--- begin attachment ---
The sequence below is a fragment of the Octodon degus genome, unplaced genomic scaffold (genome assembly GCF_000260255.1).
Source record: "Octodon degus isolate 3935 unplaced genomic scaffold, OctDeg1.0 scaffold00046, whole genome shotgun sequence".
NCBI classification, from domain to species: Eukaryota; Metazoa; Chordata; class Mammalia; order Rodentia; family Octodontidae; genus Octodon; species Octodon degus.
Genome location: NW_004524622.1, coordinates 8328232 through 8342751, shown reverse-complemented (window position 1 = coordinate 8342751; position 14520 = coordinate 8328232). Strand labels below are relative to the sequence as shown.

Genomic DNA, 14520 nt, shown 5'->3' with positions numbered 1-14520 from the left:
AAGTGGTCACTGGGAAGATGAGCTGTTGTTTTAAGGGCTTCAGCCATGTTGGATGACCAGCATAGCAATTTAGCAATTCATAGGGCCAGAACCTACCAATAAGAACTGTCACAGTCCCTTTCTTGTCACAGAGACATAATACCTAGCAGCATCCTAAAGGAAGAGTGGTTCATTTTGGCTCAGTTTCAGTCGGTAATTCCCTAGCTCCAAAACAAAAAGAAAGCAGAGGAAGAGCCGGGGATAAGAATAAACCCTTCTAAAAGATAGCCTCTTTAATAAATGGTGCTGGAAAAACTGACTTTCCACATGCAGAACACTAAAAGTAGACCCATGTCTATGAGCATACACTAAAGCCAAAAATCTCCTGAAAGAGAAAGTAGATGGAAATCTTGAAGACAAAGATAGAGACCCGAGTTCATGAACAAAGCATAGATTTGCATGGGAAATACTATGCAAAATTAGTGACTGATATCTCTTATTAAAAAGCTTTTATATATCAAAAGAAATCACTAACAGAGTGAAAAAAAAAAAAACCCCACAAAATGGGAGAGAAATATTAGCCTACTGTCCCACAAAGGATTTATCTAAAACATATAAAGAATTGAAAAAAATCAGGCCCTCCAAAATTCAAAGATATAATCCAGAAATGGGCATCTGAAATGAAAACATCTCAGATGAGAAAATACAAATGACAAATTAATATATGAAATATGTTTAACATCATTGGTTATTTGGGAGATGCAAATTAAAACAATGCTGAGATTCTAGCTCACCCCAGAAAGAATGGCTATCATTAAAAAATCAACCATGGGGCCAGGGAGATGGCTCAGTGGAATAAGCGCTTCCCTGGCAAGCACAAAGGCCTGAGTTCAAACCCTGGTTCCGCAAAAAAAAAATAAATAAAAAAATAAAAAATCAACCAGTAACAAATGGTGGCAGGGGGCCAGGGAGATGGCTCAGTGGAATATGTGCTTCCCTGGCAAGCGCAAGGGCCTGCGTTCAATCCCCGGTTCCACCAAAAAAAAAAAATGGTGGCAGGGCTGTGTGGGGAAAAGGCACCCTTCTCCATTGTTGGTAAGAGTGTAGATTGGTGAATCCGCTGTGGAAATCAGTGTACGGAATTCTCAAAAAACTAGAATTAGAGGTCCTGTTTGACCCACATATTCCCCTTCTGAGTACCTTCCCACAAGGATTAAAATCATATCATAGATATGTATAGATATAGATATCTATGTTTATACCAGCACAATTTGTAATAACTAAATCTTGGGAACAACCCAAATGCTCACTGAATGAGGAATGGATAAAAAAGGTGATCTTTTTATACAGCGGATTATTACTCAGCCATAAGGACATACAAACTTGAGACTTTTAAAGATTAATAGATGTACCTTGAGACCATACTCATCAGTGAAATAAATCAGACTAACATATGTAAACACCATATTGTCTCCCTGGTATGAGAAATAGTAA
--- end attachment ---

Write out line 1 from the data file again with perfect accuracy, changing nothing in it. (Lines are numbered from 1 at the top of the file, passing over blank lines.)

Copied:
The sequence below is a fragment of the Octodon degus genome, unplaced genomic scaffold (genome assembly GCF_000260255.1).